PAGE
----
5) You must be aware of foot abnormalities and be able to accommodate them by forging alterations in shoes. You should be able to recognize abnormal conformation of the foot and limb. You should know the common foot diseases and what the vet can do to treat them medically and how you can treat them mechanically with various therapeutic shoes. You must be efficient in your use of the forge to make and alter shoes.


6) You must be able to explain what is needed to the horse owner and veterinarian and convince them of its value. You must know anatomy and a specialized industry vocabulary so that you can adequately explain a problem and present options for them to choose. After they have chosen and committed to the agreed-upon course of action, you must continually remind and convince them of the value of such a course.


7) You must be able to run a sustainable business. To do this you must exercise self-discipline. Don’t waste your resources. Keep accurate and honest records. Live by a schedule. Plan ahead so you can be on time for appointments. Communicate your expectations. Guard your health. Thank people for their business. Be an information resource. Do those things that will keep your clients happy.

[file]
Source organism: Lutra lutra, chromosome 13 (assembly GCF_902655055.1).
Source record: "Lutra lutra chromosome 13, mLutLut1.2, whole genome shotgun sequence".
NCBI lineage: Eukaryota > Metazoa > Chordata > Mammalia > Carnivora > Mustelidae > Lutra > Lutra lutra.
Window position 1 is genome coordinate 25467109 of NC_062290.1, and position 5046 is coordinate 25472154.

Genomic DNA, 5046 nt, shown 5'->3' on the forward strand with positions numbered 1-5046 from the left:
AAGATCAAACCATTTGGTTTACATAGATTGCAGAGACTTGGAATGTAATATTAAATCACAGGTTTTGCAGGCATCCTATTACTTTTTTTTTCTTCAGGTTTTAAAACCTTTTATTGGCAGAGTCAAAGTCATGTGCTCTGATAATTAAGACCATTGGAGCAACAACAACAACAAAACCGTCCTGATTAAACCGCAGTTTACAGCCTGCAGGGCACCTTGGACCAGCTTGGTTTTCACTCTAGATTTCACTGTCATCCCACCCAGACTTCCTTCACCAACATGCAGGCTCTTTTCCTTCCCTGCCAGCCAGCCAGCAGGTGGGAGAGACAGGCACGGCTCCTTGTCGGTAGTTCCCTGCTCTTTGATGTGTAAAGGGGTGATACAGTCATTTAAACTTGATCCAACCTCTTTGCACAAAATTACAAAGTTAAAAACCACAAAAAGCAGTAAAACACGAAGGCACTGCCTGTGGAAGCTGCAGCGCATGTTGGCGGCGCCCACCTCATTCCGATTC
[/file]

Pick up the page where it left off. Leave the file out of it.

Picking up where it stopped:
This is what I think a competent farrier should be able to do. I believe a number of the problems in our industry are ones that poorly prepared farriers have brought upon themselves. They are not doing any or all of these things to a high standard. As a result, farriers have an image of ignorance. I hope you will commit to changing that image by resolving to be a professional farrier and master your craft!

  1. Jon WhiteJune 09, 2010   

    Good read before I head out the door, gave me a little reminder of my weaknesses; where I need to strive to improve. thanks.

  2. DanielJune 11, 2010   

    I value and enjoy the information from you and your sons shared here. I have heard of a Farrier training school that is involving horse denistry or tooth floating. Yet I hear some veteranarians are complaining that non- vet certified Farriers are doing this work with their customers other than horse shoeing. Will horse denistry become a new wave of added skills for farriers in the future. Is it a good idea to look into aquiring this skill with Farrier training, or is it a waste of time ?

    • Butler Farrier SchoolAugust 31, 2010